At one point the group organizers wanted to take a group photo. So we did the usual taller people (including me) in back and shorter people in front arrangement. And then they wanted to put girls on one side and boys on the other, so I stood in the middle, at the edge between boys and girls. And then they wanted girls kneeling in front and boys standing in back. I remained standing, in part because I didn’t want to kneel since my knee is still not 100%, but also because I wasn’t really sure where I fit. A long-haired and to my eyes rather feminine-looking woman complained that she wasn’t “girly enough for this” as she knelt in the front, and I just laughed inside, because man, if she wasn’t girly enough, I really didn’t even come close.

At the end of the event, as I was walking back to my car, I had one more blue-hair episode. I passed in front of a group of adults and children near the lakeshore, with a tent, coolers, beach chairs, and so forth. As I walked by, this big guy sitting in one of the chairs held out a package of mini Oreos and shook them at me kind of insistently. I belatedly realized this was an enthusiastic response to my hair, so I turned and grinned and gave him a wave. He said he liked my hair and offered me an Oreo, and I waved my hand and said, “Nah, thanks, I’m good,” and prepared to keep going to my car, when he stopped me with, “Is it because I’m black?”

Which really threw me, because A) no, and b) I’d have called him Pacific Islander, not black, and C) why would he even think that? plus D) I don’t really like Oreos all that much. So I said, “No, dude, it’s because I’m full and I just ate!” and patted my bulging stomach. To which he replied that he was fatter than me, and they were just mini Oreos, and held them out again. It felt like a challenge. So what to do?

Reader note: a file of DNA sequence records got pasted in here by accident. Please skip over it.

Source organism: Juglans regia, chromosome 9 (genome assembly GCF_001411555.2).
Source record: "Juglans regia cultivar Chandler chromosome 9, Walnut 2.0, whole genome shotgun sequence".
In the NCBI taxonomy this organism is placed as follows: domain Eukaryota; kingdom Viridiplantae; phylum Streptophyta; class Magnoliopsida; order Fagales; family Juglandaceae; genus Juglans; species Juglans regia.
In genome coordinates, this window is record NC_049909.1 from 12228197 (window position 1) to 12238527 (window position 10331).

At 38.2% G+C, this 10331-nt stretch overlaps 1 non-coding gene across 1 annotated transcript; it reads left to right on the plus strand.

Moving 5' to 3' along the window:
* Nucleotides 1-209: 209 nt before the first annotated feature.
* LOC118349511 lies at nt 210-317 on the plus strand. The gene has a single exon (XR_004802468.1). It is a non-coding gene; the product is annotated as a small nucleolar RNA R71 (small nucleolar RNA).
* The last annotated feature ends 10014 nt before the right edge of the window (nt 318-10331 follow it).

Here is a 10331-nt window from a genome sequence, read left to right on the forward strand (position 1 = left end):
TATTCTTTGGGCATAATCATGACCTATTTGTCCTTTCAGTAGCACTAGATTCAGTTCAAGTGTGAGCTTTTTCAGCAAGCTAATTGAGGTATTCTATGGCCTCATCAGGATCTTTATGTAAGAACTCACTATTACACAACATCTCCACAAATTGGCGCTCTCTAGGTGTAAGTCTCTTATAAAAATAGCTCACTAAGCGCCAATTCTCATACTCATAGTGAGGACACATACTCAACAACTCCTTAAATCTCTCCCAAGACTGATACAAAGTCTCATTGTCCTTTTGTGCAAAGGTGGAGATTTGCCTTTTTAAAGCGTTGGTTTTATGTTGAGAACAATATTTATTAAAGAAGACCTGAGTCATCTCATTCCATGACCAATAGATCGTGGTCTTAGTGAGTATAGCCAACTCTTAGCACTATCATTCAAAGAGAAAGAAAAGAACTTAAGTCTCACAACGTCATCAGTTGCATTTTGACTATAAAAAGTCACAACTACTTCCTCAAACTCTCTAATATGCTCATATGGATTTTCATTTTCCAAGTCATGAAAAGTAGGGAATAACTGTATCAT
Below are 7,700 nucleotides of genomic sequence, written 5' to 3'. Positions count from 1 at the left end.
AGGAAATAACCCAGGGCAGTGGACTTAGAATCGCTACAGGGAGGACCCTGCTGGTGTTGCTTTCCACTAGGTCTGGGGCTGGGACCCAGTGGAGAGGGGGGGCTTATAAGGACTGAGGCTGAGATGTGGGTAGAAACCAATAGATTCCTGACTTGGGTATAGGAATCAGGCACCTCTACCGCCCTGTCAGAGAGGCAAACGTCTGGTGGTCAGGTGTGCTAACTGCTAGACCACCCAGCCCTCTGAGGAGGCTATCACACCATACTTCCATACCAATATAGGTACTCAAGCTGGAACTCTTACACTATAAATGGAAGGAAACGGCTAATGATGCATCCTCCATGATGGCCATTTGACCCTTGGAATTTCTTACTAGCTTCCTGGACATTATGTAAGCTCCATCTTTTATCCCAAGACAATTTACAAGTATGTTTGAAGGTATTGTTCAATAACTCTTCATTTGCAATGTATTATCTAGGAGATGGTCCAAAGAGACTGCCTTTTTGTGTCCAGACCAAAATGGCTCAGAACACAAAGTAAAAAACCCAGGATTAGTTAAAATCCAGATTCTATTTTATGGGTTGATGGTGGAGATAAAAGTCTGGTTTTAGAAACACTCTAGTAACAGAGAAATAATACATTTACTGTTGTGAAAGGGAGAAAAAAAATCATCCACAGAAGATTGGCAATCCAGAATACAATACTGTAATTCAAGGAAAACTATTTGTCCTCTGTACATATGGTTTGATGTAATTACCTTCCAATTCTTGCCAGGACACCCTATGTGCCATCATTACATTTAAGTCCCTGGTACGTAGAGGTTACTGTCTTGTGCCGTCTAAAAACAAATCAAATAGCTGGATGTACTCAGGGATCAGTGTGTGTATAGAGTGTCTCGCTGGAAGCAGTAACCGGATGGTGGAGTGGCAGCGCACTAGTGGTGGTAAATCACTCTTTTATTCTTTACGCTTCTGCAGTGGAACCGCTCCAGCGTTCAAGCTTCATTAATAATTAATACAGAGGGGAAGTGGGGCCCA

I doubled back, politely took and ate an Oreo, and chatted to him briefly. I learned that his daughter, (or maybe his wife, it wasn’t entirely clear) had had a blue streak in her hair but it had faded to a sickly avocado color because the salon that dyed it had screwed up somehow. And that his mom was a lesbian. And that someone, possibly his wife, but maybe a sister or friend (trust me, the conversation was confusing) had had some sort of hair mishap that caused her to have really short hair, which caused her such grief that she stopped wearing makeup and didn’t want to go out, and some group of people assumed this short-haired woman was a lesbian and kept asking her “Are you butch or femme or what?”

It was a strange story. I said something along the lines, of, “That’s usually something you can kind of tell from appearances,” and laughed, and he persisted in trying to convince me about the sadness of this woman who felt unfeminine  and was misidentified (or correctly identified?) as a lesbian with her short hair and lack of makeup. So I said my mom was getting chemo and her hair had fallen out but she still wore makeup, because I really had no idea what else to say. Fortunately it derailed the topic enough so that he shifted into offering me sympathy about my mom, and I was able to thank him for the cookie (and he in turn thanked me for taking his cookie) and extricate myself from the very strange conversation.

Maybe he recognized me as queer and wanted to make up for the error in calling me racist for not wanting an Oreo, and that’s why the tale of his lesbian mother and the woman who had short hair? It was very strange. What do you think?

(And dudes, look at that picture! I actually looked handsome today. *preens*)


~ by Nezu on 27 June 2010.

2 Responses to “Dude’s Not a Dude!”

  1. Sounds like a good day